Day Zero, the day in which Cape Town taps are set to run dry, has been moved further out to 9 July 2018 partly due to slower weekly drop in dam levels reflecting declining rates of water usage. But these news came with a caution that Day Zero may still move closer to June.
Dam levels dropped by only 0.5% last week to 24.4% as compared to a 1.9% drop in 2014.
Cape Town’s weekly average water demand is reported to have dropped to to 523 megalitres per day (MLD) compared to 1 130 MLD in 2014. And there was the fact that the water transferred from Groenland reached Steenbras Upper Dam last week and slightly increasing the dam level.
While Cape Town’s water usage has been declining of late, the city’s target of reducing water usage to below 450 million litres per day and 50 litres per person is yet to be reached.
City’s Executive Deputy Mayor, Alderman Ian Neilson, said the Groenland water transfer and the reduction in our weekly average demand has had a dramatic impact on the Day Zero date, which is determined by assuming that the fortnightly trend of weekly dam storage change will continue. This precautionary outlook assumes no further rainfall and that water demand may not reduce over the next few months. It has been adopted to allow sufficient lead time for implementation of temporary water collection points in the event that these may be required.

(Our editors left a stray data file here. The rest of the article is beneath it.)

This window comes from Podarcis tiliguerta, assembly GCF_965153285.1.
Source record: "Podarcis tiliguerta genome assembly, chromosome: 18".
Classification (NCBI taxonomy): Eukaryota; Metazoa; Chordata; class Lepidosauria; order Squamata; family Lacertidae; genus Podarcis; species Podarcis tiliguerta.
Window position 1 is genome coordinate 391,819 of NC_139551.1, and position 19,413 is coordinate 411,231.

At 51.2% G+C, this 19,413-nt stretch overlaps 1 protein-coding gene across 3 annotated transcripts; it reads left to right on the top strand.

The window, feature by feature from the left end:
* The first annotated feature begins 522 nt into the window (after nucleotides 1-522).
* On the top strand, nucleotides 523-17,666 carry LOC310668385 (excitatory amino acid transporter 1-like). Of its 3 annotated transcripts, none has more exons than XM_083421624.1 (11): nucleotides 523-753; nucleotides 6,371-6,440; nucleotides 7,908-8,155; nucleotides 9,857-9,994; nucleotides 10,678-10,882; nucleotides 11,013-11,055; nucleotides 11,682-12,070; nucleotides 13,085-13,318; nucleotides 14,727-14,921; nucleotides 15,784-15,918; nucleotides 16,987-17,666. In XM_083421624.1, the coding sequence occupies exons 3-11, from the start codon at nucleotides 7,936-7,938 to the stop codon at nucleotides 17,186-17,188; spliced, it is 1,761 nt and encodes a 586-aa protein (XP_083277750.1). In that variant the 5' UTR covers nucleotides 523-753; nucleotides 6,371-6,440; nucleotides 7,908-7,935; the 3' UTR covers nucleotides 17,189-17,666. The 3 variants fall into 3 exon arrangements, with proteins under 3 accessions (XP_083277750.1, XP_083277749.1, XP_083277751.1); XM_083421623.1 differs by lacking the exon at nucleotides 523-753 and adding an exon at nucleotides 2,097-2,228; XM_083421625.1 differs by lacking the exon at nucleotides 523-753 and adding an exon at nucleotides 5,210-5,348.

Neilson added that “We anticipate that Day Zero could move back into June again once the Groenland transfer has been completed, unless we are able to meet the 450 MLD collective water usage target. Therefore it is imperative that we reach this target to make it through to the winter rains.
“Today I urge the residents of Cape Town not to ease up on their water-saving efforts. We cannot afford to slow down when the estimated Day Zero date moves out, simply because we cannot accurately predict the volume of rainfall still to come or when it will come. Last year we had abnormally low winter rainfall, and we cannot assume that this year will be any different.
“The only way we can stretch our water supplies is to adhere to the 50 litres per person per day water allocation. Our water saving efforts across the metro have thus far been our greatest defence against Day Zero. Now is definitely not the time to ease up.”